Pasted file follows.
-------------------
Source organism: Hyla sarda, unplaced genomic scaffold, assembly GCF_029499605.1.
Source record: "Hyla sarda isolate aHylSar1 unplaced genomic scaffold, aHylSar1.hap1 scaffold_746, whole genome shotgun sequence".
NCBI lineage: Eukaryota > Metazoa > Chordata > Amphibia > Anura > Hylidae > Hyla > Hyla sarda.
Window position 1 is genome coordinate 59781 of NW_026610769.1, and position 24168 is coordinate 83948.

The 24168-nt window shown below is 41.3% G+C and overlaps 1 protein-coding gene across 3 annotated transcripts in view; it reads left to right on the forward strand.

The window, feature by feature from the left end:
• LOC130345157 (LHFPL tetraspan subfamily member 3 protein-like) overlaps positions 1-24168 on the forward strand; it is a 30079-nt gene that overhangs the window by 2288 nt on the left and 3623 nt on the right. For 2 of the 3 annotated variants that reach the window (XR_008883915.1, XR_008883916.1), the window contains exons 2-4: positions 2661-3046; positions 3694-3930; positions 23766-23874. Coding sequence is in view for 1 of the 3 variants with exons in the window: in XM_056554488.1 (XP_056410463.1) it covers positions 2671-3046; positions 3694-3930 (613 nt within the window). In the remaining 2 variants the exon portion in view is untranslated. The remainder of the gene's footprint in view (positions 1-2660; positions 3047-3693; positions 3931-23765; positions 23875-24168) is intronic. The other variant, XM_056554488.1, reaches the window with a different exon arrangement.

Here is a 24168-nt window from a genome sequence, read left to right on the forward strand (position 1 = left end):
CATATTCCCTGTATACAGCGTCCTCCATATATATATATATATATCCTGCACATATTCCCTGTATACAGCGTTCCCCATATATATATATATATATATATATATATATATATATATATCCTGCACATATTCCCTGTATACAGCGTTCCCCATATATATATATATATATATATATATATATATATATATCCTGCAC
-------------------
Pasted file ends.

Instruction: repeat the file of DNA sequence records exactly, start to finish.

Source organism: Hyla sarda, unplaced genomic scaffold, assembly GCF_029499605.1.
Source record: "Hyla sarda isolate aHylSar1 unplaced genomic scaffold, aHylSar1.hap1 scaffold_746, whole genome shotgun sequence".
NCBI lineage: Eukaryota > Metazoa > Chordata > Amphibia > Anura > Hylidae > Hyla > Hyla sarda.
Window position 1 is genome coordinate 59781 of NW_026610769.1, and position 24168 is coordinate 83948.

The 24168-nt window shown below is 41.3% G+C and overlaps 1 protein-coding gene across 3 annotated transcripts in view; it reads left to right on the forward strand.

The window, feature by feature from the left end:
• LOC130345157 (LHFPL tetraspan subfamily member 3 protein-like) overlaps positions 1-24168 on the forward strand; it is a 30079-nt gene that overhangs the window by 2288 nt on the left and 3623 nt on the right. For 2 of the 3 annotated variants that reach the window (XR_008883915.1, XR_008883916.1), the window contains exons 2-4: positions 2661-3046; positions 3694-3930; positions 23766-23874. Coding sequence is in view for 1 of the 3 variants with exons in the window: in XM_056554488.1 (XP_056410463.1) it covers positions 2671-3046; positions 3694-3930 (613 nt within the window). In the remaining 2 variants the exon portion in view is untranslated. The remainder of the gene's footprint in view (positions 1-2660; positions 3047-3693; positions 3931-23765; positions 23875-24168) is intronic. The other variant, XM_056554488.1, reaches the window with a different exon arrangement.

Here is a 24168-nt window from a genome sequence, read left to right on the forward strand (position 1 = left end):
CATATTCCCTGTATACAGCGTCCTCCATATATATATATATATATCCTGCACATATTCCCTGTATACAGCGTTCCCCATATATATATATATATATATATATATATATATATATATATCCTGCACATATTCCCTGTATACAGCGTTCCCCATATATATATATATATATATATATATATATATATATATCCTGCAC